Index Numbers: Issues and Alternatives

Robert J. Shiller

in Macro Markets

Published in print March 1998 | ISBN: 9780198294184
Published online November 2003 | e-ISBN: 9780191596926 | DOI:

Series: Clarendon Lectures in Economics

 Index Numbers: Issues and Alternatives

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This chapter addresses the fact that creating index numbers for settlement of contracts requires some judgement, and that no single method is likely to be applicable to all circumstances—there are trade‐offs, and choices have to be made with limited information. Before applying a repeated‐measures method like the ones defined in the preceding chapter, a decision has to be made as to whether there are enough repeated measures to ensure that the standard errors are not going to be too high, and whether there is enough unmeasured quality variation across subjects to warrant the increase in error variances caused by the addition of many subject dummies. A choice has to be made as to which kinds of hedonic variables, if any, to include in the analysis, and not all quality measures are appropriate for index number construction, so a choice needs to be made as to whether these variables or the subject dummies are to be constrained in any of various ways. Prior information of an imprecise nature may be used to put probabilistic, rather than rigid, restrictions on the regression coefficients. There are also some fundamentally different variants of the hedonic repeated‐measures regression methods that could be considered, methods in which quality is inferred as an observed factor associated with each subject (factor analytic methods), and methods in which a separate selection equation is used to correct for possible selection bias in the mechanism by which it is determined which subjects are to be measured (selection bias correction methods).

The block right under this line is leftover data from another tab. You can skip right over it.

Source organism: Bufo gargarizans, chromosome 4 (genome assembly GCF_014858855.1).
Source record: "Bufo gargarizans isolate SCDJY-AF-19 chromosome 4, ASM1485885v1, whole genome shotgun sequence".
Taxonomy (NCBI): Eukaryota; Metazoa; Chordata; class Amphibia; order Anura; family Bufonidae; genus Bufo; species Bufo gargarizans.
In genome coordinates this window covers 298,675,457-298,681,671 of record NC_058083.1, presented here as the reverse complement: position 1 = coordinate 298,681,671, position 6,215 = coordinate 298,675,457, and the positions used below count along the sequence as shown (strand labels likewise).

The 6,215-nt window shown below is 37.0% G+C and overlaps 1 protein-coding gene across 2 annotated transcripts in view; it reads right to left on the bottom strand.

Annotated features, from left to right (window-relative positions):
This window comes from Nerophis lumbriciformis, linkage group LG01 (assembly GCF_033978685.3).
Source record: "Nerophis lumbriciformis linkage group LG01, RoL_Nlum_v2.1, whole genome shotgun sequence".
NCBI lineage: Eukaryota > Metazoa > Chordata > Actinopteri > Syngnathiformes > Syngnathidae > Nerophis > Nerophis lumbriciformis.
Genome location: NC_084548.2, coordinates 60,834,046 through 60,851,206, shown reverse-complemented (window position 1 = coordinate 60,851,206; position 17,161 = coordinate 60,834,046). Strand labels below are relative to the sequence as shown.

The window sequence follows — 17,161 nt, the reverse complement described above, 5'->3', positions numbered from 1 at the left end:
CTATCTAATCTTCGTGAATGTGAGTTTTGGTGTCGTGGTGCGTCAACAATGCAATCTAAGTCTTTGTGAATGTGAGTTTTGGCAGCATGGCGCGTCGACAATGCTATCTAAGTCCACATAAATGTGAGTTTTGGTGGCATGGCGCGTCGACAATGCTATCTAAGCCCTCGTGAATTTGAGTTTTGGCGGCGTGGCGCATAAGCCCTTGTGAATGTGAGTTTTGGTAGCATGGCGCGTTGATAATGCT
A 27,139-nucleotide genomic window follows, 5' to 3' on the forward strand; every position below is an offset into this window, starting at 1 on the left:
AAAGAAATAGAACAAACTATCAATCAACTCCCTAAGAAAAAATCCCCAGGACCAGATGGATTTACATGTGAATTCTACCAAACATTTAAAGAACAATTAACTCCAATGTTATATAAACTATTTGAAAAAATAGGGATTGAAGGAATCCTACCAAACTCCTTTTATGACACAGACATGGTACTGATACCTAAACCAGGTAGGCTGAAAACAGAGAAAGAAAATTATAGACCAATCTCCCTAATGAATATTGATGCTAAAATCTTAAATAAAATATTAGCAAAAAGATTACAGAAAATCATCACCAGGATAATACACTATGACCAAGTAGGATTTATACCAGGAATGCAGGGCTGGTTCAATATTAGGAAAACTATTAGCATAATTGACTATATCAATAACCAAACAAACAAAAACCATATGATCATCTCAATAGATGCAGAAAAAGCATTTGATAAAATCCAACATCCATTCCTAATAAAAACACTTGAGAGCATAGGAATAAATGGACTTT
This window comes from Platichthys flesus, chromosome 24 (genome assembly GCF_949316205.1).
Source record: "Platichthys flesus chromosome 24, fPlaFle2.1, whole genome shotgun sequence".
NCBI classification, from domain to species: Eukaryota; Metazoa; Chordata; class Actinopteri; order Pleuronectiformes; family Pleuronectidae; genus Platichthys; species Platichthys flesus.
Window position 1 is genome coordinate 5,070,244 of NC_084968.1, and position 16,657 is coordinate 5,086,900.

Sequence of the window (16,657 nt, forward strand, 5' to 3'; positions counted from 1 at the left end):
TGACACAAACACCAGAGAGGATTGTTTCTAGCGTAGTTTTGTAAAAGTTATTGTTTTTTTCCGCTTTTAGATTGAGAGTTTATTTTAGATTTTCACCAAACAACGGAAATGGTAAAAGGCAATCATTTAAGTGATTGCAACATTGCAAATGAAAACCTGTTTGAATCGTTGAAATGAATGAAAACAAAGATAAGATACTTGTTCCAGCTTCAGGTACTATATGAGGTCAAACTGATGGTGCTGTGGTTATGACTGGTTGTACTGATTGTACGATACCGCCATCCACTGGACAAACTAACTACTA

Keywords: contract settlement; economic indices; error variances; factor analytic methods; hedonic repeated‐measures indices; hedonic variables; index number construction; index numbers; quality measures; quality variation; repeated‐measures indices; selection bias correction methods; standard errors; subject dummies

Chapter.  12163 words.  Illustrated.

Subjects: Macroeconomics and Monetary Economics

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